# Split dataset into training set and test set
X_train, X_test, y_train, y_test = train_test_split(X, y, test_size=0.3, random_state=1) # 70% training and 30% test

Building Decision Tree Model

Let's create a decision tree model using Scikit-learn.

# Create Decision Tree classifer object
clf = DecisionTreeClassifier()

# Train Decision Tree Classifer
clf = clf.fit(X_train,y_train)

#Predict the response for test dataset
y_pred = clf.predict(X_test)

Evaluating the Model

Let's estimate how accurately the classifier or model can predict the type of cultivars.

Accuracy can be computed by comparing actual test set values and predicted values.

# Model Accuracy, how often is the classifier correct?
print("Accuracy:",metrics.accuracy_score(y_test, y_pred))
Accuracy: 0.6753246753246753

We got a classification rate of 67.53%, which is considered as good accuracy. You can improve this accuracy by tuning the parameters in the decision tree algorithm.

Visualizing Decision Trees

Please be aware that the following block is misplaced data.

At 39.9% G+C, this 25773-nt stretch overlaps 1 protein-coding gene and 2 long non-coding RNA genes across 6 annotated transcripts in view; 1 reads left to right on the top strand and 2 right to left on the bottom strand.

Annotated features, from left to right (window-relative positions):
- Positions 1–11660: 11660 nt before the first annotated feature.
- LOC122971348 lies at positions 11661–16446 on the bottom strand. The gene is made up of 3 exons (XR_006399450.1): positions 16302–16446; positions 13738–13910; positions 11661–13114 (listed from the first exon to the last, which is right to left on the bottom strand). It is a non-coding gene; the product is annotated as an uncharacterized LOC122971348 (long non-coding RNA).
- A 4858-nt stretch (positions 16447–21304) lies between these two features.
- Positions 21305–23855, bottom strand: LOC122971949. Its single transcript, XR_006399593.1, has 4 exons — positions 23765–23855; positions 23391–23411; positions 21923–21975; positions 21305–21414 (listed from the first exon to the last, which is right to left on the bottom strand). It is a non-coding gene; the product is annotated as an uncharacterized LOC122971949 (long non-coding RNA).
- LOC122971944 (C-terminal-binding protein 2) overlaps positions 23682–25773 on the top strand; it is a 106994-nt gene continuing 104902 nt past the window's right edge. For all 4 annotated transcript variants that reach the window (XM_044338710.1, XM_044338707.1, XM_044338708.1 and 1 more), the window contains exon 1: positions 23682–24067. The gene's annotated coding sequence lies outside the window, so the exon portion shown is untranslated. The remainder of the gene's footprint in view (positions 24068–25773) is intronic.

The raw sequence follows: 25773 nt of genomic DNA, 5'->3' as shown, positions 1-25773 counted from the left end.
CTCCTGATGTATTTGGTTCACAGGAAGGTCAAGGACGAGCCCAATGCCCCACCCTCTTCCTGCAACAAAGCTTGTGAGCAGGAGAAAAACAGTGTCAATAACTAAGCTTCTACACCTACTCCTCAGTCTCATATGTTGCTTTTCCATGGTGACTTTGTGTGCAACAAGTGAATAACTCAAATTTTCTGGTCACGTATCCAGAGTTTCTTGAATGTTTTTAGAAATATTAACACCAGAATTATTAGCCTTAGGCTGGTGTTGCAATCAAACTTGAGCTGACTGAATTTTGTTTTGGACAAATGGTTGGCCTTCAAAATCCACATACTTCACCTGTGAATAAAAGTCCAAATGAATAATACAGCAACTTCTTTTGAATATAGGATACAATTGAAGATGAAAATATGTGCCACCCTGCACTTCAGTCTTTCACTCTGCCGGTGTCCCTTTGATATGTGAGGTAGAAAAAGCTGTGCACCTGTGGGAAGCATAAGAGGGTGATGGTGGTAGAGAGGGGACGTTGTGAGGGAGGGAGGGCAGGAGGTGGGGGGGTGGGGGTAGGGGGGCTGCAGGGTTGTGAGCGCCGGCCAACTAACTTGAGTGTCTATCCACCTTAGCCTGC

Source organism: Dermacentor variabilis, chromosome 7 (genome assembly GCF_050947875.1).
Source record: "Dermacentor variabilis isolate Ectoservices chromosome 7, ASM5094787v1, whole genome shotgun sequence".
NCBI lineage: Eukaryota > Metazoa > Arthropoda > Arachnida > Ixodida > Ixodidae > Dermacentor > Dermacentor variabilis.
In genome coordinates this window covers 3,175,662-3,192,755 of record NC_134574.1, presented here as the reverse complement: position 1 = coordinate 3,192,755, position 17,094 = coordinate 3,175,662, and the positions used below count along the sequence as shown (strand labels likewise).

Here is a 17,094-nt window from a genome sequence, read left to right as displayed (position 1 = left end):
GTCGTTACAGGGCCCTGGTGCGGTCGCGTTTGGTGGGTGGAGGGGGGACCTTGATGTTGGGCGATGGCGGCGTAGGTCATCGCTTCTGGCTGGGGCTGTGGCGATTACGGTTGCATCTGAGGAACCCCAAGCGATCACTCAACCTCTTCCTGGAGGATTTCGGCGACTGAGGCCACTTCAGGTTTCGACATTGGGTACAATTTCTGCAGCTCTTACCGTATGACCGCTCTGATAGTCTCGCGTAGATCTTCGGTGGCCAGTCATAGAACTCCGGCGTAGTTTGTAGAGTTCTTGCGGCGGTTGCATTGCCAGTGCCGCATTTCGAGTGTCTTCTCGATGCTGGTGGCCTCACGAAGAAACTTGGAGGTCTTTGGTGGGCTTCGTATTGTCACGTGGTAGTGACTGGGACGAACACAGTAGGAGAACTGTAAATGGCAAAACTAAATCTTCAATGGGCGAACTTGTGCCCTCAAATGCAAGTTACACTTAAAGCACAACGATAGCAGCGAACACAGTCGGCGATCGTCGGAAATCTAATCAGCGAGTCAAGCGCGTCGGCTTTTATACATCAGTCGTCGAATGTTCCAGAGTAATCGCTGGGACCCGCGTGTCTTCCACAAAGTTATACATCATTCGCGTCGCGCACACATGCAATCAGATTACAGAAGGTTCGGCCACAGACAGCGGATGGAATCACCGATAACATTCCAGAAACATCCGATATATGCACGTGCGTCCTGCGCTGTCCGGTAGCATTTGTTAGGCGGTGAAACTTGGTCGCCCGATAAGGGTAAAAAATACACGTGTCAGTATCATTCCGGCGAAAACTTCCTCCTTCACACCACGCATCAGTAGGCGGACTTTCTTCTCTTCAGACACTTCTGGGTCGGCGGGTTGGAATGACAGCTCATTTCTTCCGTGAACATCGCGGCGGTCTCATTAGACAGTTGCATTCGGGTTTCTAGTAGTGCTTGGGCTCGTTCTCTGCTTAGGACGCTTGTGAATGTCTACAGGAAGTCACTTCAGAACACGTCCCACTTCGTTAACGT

You can use Scikit-learn's export_graphviz function for display the tree within a Jupyter notebook. For plotting the tree, you also need to install graphviz and pydotplus.

pip install graphviz

pip install pydotplus

The export_graphviz function converts the decision tree classifier into a dot file, and pydotplus converts this dot file to png or displayable form on Jupyter.

from sklearn.tree import export_graphviz
from sklearn.externals.six import StringIO  
from IPython.display import Image  
import pydotplus

dot_data = StringIO()
export_graphviz(clf, out_file=dot_data,  
                filled=True, rounded=True,
                special_characters=True,feature_names = feature_cols,class_names=['0','1'])